Sitting down to chat with us, we’re even bigger fans of ePP now than ever. Read on to learn more:


Marmoset: Hey ePP, thanks for sitting down to chat with us. With your latest record, There’s A Place for People Like You now on our roster, we wanted to dig a bit more into your background, influences and where you’re heading. Looking back at your origins, you moved to Portland from Georgia, right?

ePP: Yes, that's right. I always kind of dabbled in making music but I didn’t really start recording until I was in high school. It wasn’t until college when I was sitting down in class and I was like, “I don’t want to be here.” I don’t want to say it would have been a waste but in the long run, what I want to do and how I want to impact people’s lives and my own life has nothing to do with a piece of paper saying, ‘hey good job.’

Marmoset: Can you take us through what it looked like getting started in music?

ePP: I wrote my first song when I was 11 years old, I didn’t know what I was doing. I had like a Casio keyboard and was just playing some stuff. Fast forward to high school, there’s like a really close friend of mine, he made beats and then we met with some kids from Vancouver who were into skating. So we had that in common. It started with meeting up with another crew of kids and it’w how I got started writing rock music, because it was my favorite genre. So 16, 17, I was straight up writing alternative rock stuff, maybe what you’d call hardcore stuff as well.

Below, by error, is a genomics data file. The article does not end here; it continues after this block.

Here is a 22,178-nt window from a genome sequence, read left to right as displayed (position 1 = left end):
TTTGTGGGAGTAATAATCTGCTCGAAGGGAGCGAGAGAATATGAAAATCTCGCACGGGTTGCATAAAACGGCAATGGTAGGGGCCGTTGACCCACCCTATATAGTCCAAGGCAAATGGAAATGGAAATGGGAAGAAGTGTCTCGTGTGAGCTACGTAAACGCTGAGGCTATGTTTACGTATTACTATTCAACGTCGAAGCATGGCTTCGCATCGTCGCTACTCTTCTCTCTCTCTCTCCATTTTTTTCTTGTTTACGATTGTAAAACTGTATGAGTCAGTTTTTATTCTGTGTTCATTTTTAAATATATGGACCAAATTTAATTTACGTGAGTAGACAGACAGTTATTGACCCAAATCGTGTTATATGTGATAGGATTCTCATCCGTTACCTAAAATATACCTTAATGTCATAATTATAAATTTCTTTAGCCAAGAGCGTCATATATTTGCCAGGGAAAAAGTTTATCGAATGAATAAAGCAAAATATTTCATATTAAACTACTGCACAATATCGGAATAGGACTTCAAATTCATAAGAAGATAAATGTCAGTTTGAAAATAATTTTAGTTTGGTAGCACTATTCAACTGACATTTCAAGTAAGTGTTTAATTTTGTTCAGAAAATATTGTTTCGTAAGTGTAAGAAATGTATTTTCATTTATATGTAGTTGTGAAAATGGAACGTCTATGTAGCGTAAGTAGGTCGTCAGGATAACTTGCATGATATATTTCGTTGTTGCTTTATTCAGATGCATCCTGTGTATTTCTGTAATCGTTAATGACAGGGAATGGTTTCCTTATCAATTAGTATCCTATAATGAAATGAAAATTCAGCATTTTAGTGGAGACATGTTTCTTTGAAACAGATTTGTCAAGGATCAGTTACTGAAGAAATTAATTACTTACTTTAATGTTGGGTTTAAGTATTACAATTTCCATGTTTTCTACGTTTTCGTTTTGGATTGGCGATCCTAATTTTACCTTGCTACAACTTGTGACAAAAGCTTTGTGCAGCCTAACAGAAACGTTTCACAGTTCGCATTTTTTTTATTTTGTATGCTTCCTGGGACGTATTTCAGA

Marmoset: It’s like you realized you had something to directly offer back to your community through your own art.

ePP: Yeah, definitely. I agree with that. That’s kind of where my head was at. When you’re young especially — I don’t come from a family that says, oh you need to go to college in order to do something — it’s more about finding the route you want to go and my family still saying, ‘ we support you.’ Needless to say, I came from a very supportive family — kind of confused, like ‘eh is this really what you want to do — but still definitely had the support that led me down the road to doing what I want to do.

Marmoset: Were there other people in your family that were involved in music?

ePP: No, nobody. My 16 year old cousin who’s going to school in France right now is the only other person who’s musically inclined. I mean, growing up music was always playing, it was always around. But no one in my family really liked to play music.